The Children of Old Leech: A Tribute to the Carnivorous Cosmos of Laird Barron

Edited by Ross E. Lockhart and Justin Steele. Word Horde (Ingram, dist.), $29 (342p) ISBN 978-1-939905-02-4
Lockhart and Steele collect 17 original stories from some of the shining stars of modern horror, constructing a worm-riddled literary playground from elements of the fiction of horror maestro Laird Barron. The results come across with a coherent feeling of dread, without feeling derivative of the source. The Broken Ouroboros comes up in an academic study of a rural cult in Molly Tanzer’s “Good Lord, Show Me the Way.” The worms crawl in as tiny silkworms in J.T. Glover and Jesse Bullington’s “Pale Apostle.” Old Leech appears in the context of a hippie revival retreat in T.E. Grau’s “Love Songs from the Hydrogen Jukebox.” In Joseph S. Pulver, Sr.’s “The Last Crossroads on a Calendar of Yesterdays,” The pages of the Black Guide become material for a golem built by a Jewish man driven insane from a childhood witnessing Nazi magic. A doppelganger of Barron himself features in a wonderfully creepy introduction by Steele. Hopefully Barron will enjoy this tribute; his fans certainly will. (July)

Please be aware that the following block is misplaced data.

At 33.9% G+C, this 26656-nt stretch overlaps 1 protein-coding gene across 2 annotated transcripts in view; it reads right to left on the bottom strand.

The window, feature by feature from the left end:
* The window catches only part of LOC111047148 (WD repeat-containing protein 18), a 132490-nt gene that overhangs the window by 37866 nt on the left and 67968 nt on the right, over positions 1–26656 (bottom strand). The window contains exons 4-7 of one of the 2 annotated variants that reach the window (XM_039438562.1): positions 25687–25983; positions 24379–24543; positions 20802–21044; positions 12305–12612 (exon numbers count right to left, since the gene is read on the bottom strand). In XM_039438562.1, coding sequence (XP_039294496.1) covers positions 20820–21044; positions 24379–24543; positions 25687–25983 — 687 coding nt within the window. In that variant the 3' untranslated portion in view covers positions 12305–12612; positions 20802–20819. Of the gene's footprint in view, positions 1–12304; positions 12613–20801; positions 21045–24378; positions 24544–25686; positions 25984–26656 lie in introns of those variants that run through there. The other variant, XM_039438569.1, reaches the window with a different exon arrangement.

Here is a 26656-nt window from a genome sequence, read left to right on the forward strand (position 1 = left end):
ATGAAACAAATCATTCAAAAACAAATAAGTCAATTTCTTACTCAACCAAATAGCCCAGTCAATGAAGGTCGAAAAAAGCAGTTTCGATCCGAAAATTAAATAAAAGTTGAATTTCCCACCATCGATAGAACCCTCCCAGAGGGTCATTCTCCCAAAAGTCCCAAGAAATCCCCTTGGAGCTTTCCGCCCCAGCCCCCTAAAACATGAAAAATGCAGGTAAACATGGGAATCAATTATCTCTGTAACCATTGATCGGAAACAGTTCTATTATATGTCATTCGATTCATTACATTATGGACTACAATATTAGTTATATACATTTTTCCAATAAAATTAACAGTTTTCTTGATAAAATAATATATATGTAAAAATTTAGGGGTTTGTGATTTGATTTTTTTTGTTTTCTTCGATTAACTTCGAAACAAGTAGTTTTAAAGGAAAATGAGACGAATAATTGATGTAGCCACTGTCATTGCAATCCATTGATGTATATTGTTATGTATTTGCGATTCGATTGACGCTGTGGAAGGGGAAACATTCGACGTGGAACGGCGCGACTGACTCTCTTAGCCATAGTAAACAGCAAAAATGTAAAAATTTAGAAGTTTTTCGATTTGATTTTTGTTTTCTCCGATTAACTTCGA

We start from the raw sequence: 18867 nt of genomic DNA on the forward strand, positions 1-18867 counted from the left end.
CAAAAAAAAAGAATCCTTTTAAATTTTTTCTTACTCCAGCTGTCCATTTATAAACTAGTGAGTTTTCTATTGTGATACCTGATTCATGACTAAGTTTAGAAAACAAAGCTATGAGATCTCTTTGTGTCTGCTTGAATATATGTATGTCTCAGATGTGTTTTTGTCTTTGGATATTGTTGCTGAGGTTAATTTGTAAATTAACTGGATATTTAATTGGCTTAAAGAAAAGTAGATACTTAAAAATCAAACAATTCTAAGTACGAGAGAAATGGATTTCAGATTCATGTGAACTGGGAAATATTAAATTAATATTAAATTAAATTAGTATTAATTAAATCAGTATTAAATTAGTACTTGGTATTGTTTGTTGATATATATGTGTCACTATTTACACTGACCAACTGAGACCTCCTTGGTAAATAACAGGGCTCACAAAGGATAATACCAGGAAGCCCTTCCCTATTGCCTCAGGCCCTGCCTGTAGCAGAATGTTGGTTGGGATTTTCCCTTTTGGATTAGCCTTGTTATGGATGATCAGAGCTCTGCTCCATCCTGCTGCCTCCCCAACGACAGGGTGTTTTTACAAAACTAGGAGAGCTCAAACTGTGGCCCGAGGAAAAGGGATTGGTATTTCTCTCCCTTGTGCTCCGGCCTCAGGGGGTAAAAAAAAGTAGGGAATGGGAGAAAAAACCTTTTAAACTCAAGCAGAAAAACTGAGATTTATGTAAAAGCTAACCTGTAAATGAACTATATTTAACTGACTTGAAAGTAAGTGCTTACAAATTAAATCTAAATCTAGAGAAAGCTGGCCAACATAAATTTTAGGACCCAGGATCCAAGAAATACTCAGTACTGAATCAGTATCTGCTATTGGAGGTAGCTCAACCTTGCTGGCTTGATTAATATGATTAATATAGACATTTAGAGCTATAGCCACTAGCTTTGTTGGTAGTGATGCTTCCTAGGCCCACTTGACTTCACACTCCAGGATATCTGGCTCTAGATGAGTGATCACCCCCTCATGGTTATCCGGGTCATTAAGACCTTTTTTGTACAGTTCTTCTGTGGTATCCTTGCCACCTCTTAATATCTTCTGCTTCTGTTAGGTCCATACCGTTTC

Reviewed on: 05/19/2014
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